The Ghoules deliver sharp stabs of an EP with House Creeper

Review by Lee Barber, The Underground Venue Manager, Co-Producer of The Honey Box and Honey Box Hive project lead

Sabbath gets a hint of King Gizzard in this enthralling new set of blisteringly hot stompers from The Ghoules.

Launching with immediate intent into a smashing riffage and punchy progressions, House Creeper holds a choral melody just edging on the right side of catchy; it’s cool without the cliché. Halfway through and the band drops us into a dark pit of the anthemic ‘He wants you, he’ll take you’, before leaving us there to soak in squalor amongst the chugs of guitar and clamed beats, while a subtle solo showers us with intrigue and hope, while we fade into the darkness of 80’s-lathered British heavy metal.

Second track Tonight (Hell) is much of the same; hard hitting snare, rough and ready guitar punches and chugs, with soaring vocals and memorable melodies that linger, while final track Bloody Holly really hits on the cool AF riffage. You can just see all those scrunched up faces in the pit as soon as the opening riff drops, joined by some sickeningly sweet bass lines and cunning progressions. Frontman James Bettaney explained the vision behind the release.

“We thought of House Creeper as less of an EP, that really works to mark the sound of the band, and more rather as a capsule. We wanted to make a NWOBHM song, which I think very few bands would actually try in earnest today, but after that we had more to say, so it grew into a 20 minute EP.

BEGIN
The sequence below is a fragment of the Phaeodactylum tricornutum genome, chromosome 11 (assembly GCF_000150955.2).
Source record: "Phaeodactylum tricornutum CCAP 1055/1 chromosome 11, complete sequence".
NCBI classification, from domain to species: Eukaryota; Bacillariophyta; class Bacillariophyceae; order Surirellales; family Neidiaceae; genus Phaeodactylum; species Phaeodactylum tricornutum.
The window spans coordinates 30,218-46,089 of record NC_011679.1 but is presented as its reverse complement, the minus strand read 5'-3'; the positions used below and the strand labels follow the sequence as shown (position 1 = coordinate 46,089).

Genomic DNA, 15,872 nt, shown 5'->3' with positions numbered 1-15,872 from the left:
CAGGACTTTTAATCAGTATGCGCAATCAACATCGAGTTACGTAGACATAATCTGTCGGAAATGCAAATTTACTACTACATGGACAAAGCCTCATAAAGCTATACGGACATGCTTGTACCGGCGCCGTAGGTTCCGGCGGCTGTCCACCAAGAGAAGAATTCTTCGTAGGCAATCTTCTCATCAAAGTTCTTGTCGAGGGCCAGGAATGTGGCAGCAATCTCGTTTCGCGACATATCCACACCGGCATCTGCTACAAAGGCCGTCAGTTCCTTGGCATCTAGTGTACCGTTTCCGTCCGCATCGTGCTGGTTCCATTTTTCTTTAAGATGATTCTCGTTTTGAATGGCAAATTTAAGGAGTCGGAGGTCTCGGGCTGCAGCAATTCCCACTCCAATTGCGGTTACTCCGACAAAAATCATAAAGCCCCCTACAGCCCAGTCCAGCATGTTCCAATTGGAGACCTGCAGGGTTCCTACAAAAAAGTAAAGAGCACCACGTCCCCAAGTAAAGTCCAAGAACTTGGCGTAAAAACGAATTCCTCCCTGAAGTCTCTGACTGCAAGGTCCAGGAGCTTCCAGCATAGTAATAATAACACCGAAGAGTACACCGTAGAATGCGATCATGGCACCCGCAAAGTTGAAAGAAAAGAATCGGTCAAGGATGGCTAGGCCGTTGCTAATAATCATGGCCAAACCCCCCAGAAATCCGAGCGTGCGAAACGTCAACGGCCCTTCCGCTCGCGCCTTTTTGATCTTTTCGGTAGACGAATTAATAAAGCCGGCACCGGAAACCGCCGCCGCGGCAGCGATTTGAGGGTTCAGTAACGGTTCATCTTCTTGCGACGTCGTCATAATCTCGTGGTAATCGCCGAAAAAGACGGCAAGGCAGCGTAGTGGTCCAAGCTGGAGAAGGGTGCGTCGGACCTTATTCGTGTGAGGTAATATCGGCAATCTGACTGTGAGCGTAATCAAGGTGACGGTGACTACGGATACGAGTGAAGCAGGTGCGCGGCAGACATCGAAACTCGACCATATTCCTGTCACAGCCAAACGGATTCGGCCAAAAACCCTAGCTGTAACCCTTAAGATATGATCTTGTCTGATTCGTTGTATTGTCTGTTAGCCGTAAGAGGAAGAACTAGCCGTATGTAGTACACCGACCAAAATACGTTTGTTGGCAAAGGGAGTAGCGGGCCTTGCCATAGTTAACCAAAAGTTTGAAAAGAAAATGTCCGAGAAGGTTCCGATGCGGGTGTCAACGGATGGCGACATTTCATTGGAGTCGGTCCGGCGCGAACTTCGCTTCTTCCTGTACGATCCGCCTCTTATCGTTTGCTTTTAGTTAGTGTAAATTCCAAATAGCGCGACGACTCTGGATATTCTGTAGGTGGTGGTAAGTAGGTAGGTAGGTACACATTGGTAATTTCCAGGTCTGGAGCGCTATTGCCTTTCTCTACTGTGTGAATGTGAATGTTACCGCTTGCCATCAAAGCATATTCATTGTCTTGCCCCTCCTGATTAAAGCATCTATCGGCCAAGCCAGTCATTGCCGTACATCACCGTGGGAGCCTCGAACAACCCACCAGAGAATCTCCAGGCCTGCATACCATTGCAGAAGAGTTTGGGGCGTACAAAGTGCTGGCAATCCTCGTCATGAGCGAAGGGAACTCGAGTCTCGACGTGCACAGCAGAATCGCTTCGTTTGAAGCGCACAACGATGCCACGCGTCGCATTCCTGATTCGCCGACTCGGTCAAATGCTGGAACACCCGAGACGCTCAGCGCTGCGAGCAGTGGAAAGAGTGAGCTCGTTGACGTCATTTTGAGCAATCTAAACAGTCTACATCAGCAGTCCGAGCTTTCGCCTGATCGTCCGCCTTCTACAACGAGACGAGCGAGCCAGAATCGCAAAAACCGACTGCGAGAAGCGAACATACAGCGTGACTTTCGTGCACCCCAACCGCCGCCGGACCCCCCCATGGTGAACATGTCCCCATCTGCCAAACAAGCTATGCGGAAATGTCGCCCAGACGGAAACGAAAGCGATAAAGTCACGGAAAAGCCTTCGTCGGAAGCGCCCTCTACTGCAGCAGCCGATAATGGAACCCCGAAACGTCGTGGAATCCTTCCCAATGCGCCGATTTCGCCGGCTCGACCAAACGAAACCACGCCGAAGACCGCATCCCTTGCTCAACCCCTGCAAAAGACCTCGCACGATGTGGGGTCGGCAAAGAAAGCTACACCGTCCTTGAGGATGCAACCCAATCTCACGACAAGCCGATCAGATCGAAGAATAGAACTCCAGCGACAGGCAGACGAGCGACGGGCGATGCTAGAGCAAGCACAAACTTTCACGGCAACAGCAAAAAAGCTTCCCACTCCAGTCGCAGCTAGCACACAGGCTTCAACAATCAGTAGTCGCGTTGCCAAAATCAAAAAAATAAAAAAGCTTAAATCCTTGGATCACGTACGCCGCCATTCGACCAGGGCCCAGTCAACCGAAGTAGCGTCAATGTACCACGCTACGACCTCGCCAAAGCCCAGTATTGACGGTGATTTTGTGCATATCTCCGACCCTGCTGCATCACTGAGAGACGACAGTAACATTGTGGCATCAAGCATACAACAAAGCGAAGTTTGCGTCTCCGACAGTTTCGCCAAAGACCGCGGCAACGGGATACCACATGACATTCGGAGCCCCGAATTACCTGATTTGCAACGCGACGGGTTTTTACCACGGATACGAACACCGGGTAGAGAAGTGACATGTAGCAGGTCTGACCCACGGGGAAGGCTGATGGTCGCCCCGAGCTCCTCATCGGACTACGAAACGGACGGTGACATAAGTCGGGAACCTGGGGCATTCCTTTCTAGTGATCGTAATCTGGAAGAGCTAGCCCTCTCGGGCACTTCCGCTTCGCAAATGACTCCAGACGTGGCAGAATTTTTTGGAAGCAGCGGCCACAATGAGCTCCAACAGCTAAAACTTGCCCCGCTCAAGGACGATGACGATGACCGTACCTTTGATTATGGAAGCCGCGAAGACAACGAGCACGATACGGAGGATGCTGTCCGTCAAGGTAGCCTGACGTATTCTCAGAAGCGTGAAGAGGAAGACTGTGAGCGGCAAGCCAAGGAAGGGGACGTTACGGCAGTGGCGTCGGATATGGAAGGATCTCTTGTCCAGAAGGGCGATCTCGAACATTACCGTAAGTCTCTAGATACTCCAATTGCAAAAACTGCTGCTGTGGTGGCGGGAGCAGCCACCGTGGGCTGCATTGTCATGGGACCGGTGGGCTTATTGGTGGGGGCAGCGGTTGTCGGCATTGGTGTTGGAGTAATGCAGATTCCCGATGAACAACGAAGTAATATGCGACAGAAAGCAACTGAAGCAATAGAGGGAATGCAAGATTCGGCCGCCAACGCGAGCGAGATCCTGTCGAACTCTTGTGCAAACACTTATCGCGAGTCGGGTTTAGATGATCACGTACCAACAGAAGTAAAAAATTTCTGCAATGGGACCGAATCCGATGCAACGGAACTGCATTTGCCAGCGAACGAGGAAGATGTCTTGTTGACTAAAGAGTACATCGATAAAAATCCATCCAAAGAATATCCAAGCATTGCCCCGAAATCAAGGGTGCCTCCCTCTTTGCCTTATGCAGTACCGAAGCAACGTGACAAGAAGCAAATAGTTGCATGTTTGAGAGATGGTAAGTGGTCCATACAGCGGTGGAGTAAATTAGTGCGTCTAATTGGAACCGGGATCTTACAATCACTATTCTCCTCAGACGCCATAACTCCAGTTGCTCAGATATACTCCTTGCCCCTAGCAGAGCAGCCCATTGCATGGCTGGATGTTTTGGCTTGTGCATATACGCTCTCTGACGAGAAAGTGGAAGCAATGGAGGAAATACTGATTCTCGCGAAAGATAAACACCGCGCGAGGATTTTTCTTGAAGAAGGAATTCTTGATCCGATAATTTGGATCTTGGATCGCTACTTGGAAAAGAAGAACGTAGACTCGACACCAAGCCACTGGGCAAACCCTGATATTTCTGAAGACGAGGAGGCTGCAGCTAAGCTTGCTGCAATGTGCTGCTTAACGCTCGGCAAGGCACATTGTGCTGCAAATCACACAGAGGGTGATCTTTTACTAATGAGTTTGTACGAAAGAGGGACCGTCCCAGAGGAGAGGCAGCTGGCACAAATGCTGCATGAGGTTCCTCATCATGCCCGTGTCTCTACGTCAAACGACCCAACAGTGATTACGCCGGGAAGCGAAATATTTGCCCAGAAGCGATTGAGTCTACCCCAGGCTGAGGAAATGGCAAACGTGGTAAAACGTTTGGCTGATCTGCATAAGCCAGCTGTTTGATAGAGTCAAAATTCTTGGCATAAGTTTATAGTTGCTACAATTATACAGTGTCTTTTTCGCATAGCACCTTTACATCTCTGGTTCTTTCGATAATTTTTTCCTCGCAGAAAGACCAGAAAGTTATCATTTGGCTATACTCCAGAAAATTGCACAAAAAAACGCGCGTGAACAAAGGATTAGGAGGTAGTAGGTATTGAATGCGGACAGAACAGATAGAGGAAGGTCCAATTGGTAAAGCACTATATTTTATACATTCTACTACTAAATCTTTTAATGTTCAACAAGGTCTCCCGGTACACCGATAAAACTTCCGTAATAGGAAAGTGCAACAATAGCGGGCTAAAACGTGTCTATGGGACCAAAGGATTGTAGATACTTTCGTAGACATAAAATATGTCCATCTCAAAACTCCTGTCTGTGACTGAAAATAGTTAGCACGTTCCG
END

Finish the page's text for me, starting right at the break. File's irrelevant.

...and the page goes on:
“‘We like the notion of a capsule, as a concise body of work, with no strings attached or any kind of world-building, which seems to be involved with almost every piece of media at the moment. The imagery and the sound are one and the same, it’s a bit Mickey Mouse in that way, there’s no depth to it at all, deadly simple. We were thinking about early 80’s VHS slashers and themes of home invasion.”

The Ghoules are really finding their sound with this release, and the most annoying part of it, the whole recording process was but a few days’ work for the four-piece, as Bettaney revealed.

“It’s a sharp stab of an EP, then it leaves you. Recording it was no different, it took two days, in and out, most instruments went down very quickly, the vocals took about three hours; and this was at the other end. It’s a thing in itself, and we like that format.”

The Ghoules are certainly hitting out the sharp stabs with this release, but their sound is not one which will leave you in a hurry. The Staff/Cheshire based band will be performing live at The Rigger on April 6 as part of the Smoke on Trent all dayer.

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